You all know by now that we need to avoid phthalates because they are endocrine disruptors (which means they interfere with the natural hormones in the body). Unfortunately, these nasty chemicals are lurking in a huge range of products like cling film, children’s toys, plastic containers, personal care products, vinyl, air fresheners, and even some medical devices.
While banned from cosmetics, toiletries and toys in the EU, these chemicals are found in make-up and perfume in some countries (including New Zealand) and also in many common cleaning products. One of the most concerning products to contain phthalates is applicator tampons and sanitary pads. You definitely DO NOT want these chemicals coming into contact with one of the most absorbent parts of your body!
I found this article about the safety of feminine hygiene products to be very informative.
Here are 7 ways to avoid phthalates
1. Stay away from fragrance. Unfortunately, you will very rarely see phthalates listed on a product label. Luckily, there are clues. When it comes to cosmetics, the word “fragrance” or “parfum” on a label almost always means phthalates. What you want to see are claims such as: “no synthetic fragrance” or “scented with only essential oils” or “phthalate-free.” And always use only natural air fresheners.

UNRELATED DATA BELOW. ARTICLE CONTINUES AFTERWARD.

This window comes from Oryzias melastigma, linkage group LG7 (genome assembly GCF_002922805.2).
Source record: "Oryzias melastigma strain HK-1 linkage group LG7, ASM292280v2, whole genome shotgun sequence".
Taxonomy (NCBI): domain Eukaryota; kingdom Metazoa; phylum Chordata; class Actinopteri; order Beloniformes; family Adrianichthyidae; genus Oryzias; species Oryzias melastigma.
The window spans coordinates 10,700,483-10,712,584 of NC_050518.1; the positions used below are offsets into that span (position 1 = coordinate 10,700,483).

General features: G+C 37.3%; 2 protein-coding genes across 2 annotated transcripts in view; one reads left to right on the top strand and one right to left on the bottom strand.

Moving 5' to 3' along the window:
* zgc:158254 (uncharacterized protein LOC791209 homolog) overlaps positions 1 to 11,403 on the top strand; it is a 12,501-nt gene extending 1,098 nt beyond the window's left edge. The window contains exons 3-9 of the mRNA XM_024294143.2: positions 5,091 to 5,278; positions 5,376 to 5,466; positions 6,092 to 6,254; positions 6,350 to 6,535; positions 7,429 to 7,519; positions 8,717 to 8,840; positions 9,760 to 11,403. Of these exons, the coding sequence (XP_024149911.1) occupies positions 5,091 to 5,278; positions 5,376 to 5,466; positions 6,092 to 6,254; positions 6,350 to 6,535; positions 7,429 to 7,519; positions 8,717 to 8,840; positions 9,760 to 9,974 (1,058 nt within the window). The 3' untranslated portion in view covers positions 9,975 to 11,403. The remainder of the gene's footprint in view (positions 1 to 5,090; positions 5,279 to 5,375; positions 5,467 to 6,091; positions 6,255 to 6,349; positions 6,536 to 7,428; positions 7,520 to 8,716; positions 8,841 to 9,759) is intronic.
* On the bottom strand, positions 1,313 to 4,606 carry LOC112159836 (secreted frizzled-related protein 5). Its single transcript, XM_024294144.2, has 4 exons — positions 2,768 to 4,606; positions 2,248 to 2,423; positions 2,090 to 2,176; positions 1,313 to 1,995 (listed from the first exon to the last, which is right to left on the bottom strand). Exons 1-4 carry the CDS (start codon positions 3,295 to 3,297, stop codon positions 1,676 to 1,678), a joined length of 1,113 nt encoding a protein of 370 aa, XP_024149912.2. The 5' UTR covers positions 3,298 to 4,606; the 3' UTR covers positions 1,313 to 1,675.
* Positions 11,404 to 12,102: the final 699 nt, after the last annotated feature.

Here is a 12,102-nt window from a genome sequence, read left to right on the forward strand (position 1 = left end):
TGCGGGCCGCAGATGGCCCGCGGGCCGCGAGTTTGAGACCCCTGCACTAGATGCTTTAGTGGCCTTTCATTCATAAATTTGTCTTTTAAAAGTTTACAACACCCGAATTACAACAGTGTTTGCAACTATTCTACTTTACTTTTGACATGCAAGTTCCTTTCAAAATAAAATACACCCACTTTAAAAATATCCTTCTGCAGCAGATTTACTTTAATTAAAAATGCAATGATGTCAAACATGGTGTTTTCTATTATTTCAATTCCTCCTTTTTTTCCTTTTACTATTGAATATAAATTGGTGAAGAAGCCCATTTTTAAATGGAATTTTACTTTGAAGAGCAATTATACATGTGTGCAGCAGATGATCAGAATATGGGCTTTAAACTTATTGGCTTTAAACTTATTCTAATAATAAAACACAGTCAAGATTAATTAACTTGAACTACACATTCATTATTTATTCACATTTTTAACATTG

2. Crack the code. Plastic products with recycling codes 3 and 7 may contain phthalates or BPA. Look for plastic with recycling codes 1, 2, or 5.
3. Buy only organic feminine hygiene products or start using a phthalate-free menstrual cup such as Organic Inititiavie’s here. Using a cup will also reduce a ton of waste, one study states that the average women uses between 11,000 and 16,000 tampons in her life time
4. Avoid plastic whenever possible, and never heat your food in plast
ic. Foods that are higher in fat — meats and cheeses, for instance — are particularly prone to chemical leaching. Even BPA or phthalate-free plastic may contain harmful chemicals. Opt for glass food storage containers, and choose bottles and sippy and snack cups that are mostly stainless steel, silicone, or glass.
5. Eat organic produce, meat, and dairy. Phthalates are used in pesticides and are also found in sewage sludge that is used in conventional agriculture. Neither is permitted on certified organic produce, and pesticide-treated animal feeds are not allowed in organic meat and dairy production.
6. Invest in a water filter. Granular activated carbon filters should remove DEHP, which is the type of phthalate used in water pipes. Unfortunately, some sources claim that a percentage of water may pass through the carbon without filtration. A nano-filtration system is a more expensive but possibly more reliable way to filter out phthalates.
7. Use your dollars to make sense, not scents. Several manufacturers have sworn off the use of phthalates due to consumer pressure. Others have never used these chemicals.
You know you can trust all the products at Wendyl’s Green Goddess, we are totally fragrance and phthalate-free
Thanks to Huffington Post for these tips – read more here